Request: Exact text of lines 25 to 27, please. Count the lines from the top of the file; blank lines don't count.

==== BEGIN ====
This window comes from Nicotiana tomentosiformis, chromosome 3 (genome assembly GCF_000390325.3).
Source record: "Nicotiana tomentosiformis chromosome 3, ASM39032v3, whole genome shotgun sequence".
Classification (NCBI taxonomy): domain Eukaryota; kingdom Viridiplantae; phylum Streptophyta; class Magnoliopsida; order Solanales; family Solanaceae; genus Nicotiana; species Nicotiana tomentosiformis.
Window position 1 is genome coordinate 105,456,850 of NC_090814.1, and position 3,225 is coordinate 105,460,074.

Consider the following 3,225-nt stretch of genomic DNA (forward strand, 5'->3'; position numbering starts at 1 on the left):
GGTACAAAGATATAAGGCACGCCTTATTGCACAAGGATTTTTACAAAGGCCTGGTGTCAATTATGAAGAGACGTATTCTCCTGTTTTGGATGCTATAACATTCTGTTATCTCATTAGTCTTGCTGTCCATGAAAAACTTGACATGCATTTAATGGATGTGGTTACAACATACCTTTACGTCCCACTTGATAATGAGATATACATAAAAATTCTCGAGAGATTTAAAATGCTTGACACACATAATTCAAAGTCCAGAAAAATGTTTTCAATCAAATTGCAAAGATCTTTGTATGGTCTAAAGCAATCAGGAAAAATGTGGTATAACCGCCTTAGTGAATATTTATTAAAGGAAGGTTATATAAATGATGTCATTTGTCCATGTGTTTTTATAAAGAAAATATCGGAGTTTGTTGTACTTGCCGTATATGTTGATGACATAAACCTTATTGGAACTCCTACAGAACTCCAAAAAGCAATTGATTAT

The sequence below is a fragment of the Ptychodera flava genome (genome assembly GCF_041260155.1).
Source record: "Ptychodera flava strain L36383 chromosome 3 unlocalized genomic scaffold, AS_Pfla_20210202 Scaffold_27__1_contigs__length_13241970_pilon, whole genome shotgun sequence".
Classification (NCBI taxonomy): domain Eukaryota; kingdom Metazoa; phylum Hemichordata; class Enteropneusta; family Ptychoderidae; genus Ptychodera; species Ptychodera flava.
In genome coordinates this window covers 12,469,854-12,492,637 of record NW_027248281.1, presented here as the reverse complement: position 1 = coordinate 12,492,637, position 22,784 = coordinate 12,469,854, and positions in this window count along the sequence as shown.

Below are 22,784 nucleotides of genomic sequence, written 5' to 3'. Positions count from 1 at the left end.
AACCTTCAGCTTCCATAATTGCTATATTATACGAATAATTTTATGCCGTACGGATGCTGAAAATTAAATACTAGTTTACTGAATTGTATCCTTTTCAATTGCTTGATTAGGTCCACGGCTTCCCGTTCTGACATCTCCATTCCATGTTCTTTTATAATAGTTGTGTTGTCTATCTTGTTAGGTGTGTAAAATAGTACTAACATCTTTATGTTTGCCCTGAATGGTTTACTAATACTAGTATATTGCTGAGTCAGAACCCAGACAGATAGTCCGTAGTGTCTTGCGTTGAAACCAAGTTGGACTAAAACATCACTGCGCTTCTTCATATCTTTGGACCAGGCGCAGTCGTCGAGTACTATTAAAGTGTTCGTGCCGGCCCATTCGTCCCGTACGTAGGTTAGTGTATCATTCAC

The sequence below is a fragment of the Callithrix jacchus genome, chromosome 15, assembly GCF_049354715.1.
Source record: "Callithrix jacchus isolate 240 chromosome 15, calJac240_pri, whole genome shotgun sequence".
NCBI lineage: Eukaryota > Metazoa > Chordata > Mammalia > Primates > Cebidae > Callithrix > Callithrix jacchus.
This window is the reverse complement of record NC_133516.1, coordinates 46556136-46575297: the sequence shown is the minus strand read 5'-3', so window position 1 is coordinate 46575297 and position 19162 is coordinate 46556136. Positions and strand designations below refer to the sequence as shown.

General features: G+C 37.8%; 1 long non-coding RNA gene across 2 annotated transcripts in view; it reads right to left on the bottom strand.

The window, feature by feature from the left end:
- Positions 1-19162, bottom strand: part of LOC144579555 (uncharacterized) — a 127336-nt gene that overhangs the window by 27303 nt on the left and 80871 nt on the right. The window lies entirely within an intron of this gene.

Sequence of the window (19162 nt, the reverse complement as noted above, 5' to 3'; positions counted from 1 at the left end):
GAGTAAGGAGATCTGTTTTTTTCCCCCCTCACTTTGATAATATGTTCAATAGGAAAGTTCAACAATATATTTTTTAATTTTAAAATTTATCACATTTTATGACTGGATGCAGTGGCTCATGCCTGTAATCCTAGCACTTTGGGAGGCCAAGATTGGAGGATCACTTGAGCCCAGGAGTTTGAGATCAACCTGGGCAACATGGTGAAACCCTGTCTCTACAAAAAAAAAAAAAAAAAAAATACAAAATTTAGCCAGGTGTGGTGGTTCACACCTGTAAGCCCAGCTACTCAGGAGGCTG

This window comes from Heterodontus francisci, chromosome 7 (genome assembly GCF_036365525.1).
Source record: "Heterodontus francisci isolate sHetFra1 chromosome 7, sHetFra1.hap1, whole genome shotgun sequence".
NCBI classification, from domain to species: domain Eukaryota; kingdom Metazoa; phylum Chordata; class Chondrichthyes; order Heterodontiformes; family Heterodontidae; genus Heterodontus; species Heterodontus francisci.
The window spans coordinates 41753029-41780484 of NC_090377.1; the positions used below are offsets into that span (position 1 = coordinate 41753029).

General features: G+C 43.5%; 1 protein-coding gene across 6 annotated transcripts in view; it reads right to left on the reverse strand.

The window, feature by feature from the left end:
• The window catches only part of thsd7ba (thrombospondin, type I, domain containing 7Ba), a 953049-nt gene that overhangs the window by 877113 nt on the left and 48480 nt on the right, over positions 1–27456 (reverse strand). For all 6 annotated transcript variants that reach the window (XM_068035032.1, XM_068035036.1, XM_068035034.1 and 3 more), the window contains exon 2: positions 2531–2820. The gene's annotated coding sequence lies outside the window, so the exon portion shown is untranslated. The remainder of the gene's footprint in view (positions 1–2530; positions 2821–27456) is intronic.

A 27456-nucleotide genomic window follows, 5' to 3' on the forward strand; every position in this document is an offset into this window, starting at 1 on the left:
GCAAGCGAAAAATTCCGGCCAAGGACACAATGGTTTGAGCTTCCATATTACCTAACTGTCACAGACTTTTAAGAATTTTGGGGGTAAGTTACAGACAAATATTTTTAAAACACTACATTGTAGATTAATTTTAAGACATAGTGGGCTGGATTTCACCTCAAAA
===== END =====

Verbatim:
The window spans coordinates 41753029-41780484 of NC_090377.1; the positions used below are offsets into that span (position 1 = coordinate 41753029).

General features: G+C 43.5%; 1 protein-coding gene across 6 annotated transcripts in view; it reads right to left on the reverse strand.

The window, feature by feature from the left end: